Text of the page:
Only 25 percent of Facebook members want to be sold to, but a much higher percentage are apt to sing the praises of a quality company, brand or product to their Facebook Friends. Establish strong relationships with a number of influential members who have plenty of connections, and you gain valuable brand evangelists who authentically market and sell on your behalf.  Tip: As you post updates to your Page’s Wall, or as Fans interact with your Page, these interactions appear in the Fan’s News Feed, reaching even more potential Fans (i.e., your Fan’s Facebook Friends), making Facebook the ultimate opt-in, permission-based marketing tool available online today.
  8. Listening and observing has the potential to improve your business
    In a social setting like Facebook, customers and prospects are likely to let down their guard and share information with you and others about products and services they like, good and bad experiences they have had with your business or your competitors, and their unfulfilled needs. Each time a Fan interacts with your Page, you are presented with a wealth of information.Tip: By default, Facebook Fan Pages include the Discussion tab. Encourage discussions to mine valuable market data and ideas on how to improve your business.
  9. ROI-related metrics are readily available
    Facebook’s Page Insights tools and dashboard facilitate the analysis of marketing and communication by revealing data related to interactions (Comments, Wall posts, and “Likes”); discussed posts, reviews, and mentions; Fan demographics (gender, ages, geographic location/distribution); and so on. These tools improve your ability to identify and target specific demographics and gauge ROI.  Tip: Use Facebook’s powerful metrics, along with information you gather from your Fan Page, to develop custom messages and talking points that speak directly to your Fans’ needs, are suited for your community’s style of engagement, and support your business’s word-of-mouth goals and objectivess
  10. Allows you to keep pace with the competition free of charge
    Still not convinced a Fan Page is worth setting up? Then consider the competition. Even if only one of your competitors launches a successful Fan Page, that competitor can corner the market on Facebook and build a following long before you do. Stake your free claim early to establish your business as the industry leader before the competition has a chance.

 

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What Can I Delegate to a Personal Assistant?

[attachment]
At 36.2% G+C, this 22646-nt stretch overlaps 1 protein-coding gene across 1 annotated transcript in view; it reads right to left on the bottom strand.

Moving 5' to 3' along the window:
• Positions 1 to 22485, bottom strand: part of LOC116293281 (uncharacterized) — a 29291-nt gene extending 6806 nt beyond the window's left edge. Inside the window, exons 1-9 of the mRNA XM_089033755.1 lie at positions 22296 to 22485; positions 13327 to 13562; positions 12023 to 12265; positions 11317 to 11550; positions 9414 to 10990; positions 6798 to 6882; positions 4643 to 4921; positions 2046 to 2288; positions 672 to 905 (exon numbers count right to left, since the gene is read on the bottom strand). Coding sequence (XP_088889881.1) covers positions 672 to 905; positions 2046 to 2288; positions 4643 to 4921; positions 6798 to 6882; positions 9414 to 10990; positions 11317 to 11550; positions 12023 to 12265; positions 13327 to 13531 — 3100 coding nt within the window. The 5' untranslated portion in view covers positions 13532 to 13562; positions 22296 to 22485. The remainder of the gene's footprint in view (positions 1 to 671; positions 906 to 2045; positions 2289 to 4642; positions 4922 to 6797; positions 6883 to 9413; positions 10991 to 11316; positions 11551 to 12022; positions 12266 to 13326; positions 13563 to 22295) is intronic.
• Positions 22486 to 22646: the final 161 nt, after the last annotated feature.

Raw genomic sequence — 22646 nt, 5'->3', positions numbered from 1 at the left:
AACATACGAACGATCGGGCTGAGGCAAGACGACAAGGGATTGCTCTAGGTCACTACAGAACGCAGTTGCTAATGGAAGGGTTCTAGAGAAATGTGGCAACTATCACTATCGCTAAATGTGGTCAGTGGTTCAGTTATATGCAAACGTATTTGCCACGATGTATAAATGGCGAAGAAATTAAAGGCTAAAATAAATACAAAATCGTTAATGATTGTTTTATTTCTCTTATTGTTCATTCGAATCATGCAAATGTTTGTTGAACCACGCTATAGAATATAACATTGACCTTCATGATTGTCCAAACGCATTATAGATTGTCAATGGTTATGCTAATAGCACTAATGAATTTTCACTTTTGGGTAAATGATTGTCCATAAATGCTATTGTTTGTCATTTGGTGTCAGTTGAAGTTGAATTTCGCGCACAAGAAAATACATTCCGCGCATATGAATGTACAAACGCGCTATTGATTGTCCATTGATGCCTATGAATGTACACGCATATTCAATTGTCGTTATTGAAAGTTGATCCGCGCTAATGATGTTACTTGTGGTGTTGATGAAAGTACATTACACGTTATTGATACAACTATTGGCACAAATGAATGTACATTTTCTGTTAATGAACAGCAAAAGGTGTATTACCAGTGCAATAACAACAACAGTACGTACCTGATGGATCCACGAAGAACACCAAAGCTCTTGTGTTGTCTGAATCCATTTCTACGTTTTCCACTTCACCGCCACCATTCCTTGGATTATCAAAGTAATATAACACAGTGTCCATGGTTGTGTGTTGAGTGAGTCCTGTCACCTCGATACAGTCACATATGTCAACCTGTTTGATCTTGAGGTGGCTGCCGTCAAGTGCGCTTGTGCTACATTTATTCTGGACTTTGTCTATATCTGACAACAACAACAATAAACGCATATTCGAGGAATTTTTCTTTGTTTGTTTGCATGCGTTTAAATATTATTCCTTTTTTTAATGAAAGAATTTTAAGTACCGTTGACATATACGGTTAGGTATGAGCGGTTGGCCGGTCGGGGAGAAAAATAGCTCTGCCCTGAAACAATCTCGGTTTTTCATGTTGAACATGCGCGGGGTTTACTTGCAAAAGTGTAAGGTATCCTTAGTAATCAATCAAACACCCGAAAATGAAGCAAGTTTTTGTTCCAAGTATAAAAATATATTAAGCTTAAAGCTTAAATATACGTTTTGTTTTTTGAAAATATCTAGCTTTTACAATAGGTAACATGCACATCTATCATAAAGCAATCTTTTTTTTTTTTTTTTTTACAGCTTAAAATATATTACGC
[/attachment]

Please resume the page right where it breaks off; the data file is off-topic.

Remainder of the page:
What can I Delegate to a Personal Assistant?

Whether you’re running a business or just have a demanding job that takes up most of your time, you might find yourself considering hiring a virtual assistant to help with some of the smaller, more mundane tasks. A virtual assistant can help you save hours every day, but you have to figure out before you hire one exactly which tasks are best to outsource.

Calendar

Scheduling appointments and keeping up with your calendar can be a big time waster that a virtual assistant can easily take over. An assistant with access to your calendar can make any appointments that you need, both personal and business. A virtual assistant can find someone to fix your car and schedule that appointment when your calendar is free. If you’re in sales, she can line up meetings with potential clients and remind you when you have a meeting coming up.

Research

Virtual assistants are great for conducting research. For example, if you are hiring for a new position and need to do background research on a number of candidates, a virtual assistant can do that for you. If you want to stay informed on what competing companies are doing, a virtual assistant can do that research and send you weekly reports. If you’re looking for the best restaurant to host a fundraising event, hand the job over to a virtual assistant. She can do all the background research and make the phone calls to find out prices and availability.

E-mail

Managing an active e-mail account and dealing with spam can take up a huge chunk of your time every day. A virtual assistant can go through your e-mail every day and delete spam and unsubscribe you from mailing lists that are outdated or no longer necessary. She can alert you to e-mails from clients that are urgent and need to be taken care of right away, and you can even train her to handle certain customer service e-mails that require the same type of response. If you get business cards, you can hand them over to him and let your assistant add the cards to your e-mail contact list.

Database entries